One subject Iâ€™ve not shied away from is my experience with two cesarean births and this birth planned the same. I donâ€™t want to make light of the seriousness of major surgery, but I find myself sharing pieces of my story because I see the shame surrounding cesareans, and I donâ€™t think that benefits expectant mamas or those who have experienced the operating table for birth. It took time to be at peace with that first cesarean birth.
I was induced based on borderline high blood pressure and a â€śtraceâ€ť of protein in my urine. It was the day before a major holiday during Americaâ€™s longest holiday season. Though I originally opted for a natural birth plan, 6 hours in I had an epidural. My labor never progressed. After 19 hours my child remained at negative three station (very high), my cervix dilated only to 3 cm, and I developed a fever while babyâ€™s heart rate began to decelerate. A borderline emergency cesarean birth resulted. Baby went to NICU and I saw him 18 hours later (and for about a minute after delivery).
Afterward I felt like I failed, like I was weak for asking for the epidural at all. I felt embarrassed that I was so in pain that I moaned and groaned so desperately in front of my husband (he didnâ€™t care) until I finally received an epidural. I was alienated from the doctor from her hard bedside manner, not to mention indignant at the seemingly convenient, baseless induction to avoid the chance of my birth happening on a holiday. I felt enraged at the nurses for not trying harder to encourage nursing, instead opting to force feed my son formula (to avoid potential blood sugar issues related to a large baby). I felt despair at being so far from my son in the NICU, seemingly powerless to be there with him. Though about one month later baby became exclusively breastfed, every feeding that first month just brought back up these feelings, made more punishing by my exhaustion and hormones.
I hid all these feelings because people insisted that it didnâ€™t matter how baby arrived, just that we were all healthy. Sure, yes. Then I felt discounted like my feelings and hopes were entirely disregarded, seemingly cancelled out by the healthy child that eventually made it to my arms. Now I somehow felt selfish to be disappointed in my experience when the doctor potentially â€śsaved our lives,â€ť as one said.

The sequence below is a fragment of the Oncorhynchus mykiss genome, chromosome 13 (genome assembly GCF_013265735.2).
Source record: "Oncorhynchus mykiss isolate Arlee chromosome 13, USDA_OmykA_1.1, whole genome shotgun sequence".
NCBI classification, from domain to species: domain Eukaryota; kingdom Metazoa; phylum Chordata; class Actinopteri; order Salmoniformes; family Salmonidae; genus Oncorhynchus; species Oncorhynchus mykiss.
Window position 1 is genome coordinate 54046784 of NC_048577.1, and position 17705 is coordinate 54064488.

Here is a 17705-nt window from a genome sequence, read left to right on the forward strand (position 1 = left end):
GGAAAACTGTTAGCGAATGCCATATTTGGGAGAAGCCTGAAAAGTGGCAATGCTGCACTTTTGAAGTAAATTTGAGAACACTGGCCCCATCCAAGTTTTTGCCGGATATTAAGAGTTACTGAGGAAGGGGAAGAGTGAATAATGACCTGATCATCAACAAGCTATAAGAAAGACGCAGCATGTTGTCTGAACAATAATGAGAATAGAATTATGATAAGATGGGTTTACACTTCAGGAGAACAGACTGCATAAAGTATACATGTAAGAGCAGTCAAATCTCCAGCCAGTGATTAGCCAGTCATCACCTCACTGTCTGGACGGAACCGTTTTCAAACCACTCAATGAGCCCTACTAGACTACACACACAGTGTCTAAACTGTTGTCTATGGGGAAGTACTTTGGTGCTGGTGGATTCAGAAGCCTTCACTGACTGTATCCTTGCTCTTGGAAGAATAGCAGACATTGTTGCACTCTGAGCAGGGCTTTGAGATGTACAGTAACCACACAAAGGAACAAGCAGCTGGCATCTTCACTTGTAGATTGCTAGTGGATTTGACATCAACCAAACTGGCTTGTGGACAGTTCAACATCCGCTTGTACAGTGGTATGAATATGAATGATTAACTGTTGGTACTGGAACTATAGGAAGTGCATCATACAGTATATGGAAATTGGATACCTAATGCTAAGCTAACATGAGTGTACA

Healing finally came as I began to observe the culture through othersâ€™ experiences. When I saw other mamas talk of their struggles (mostly online in a cloth diaper group), I saw the pressures, the shame seething under the surface of comments. Sometimes these comments looked helpful, discouraging induction if at all possible (good advice really, but discounting of some womenâ€™s medical need for induction). The horror stories just seemed to amplify the fear and darkness surrounding cesarean birth. People regularly bring up the extra healing and risk though many mamas, Iâ€™ve learned through hearing stories and my own experience, get through the recovery with just a little extra effort.
This helped me shed the shame and feelings of less than. Time (and a change to an awesome doctor) helped me to process the many emotions of the birth, where deep down I felt an overwhelming lack of control. I had to account for myself as well. I never took the time to learn about cesarean birth. I think a lot of my feelings would have been less severe had I not been so blindsided by the unknown. I could have had a birth plan in place. I also may have opted for a C-section earlier had I realized the likelihood of my son going to the NICU due to my fever, but I never took the time to learn about why one might even need surgical birth.
I also never invested in classes for childbirth. Due to our busy schedules, I read a book on the Bradley Method but assumed that was enough. I was ill-prepared for labor. I didnâ€™t even think to get out of the bed at any point in the six hours of labor before my epidural to move around. None of this may have mattered, but I realized I gave up much of my autonomy far before the day of induction. Certainly my doctor failed me in preparing me, but part of my healing came from an honest evaluation of what part I played in my labor experience. These thingsâ€”getting up during labor, knowing about C-sections, more practice of focusing through pain, etc.â€”may have made no difference in the end result, but I judged myself for failing when I needed to offer myself more grace for being human.
Last, I hold out the possibility that my doctor kept baby and me safe. She and a nurse reported to me that the baby was angled into my pelvic bone instead of my cervix. Itâ€™s entirely possible that my son would have never dropped and had no chance of coming out vaginally either at all or without significant effort and risk by the doctor. In all of this I have found comfort in choosing a cesarean for my subsequent births. I face the operating room with grace and courage instead of fear and dread. It may be cold and sterile but it holds the opportunity to birth my child with just as much joy and excitement as any other variation of birth experience.
Annie is a mom of two boys, ages two and four. She enjoys the finer things in life, like compression socks and a full nightâ€™s rest.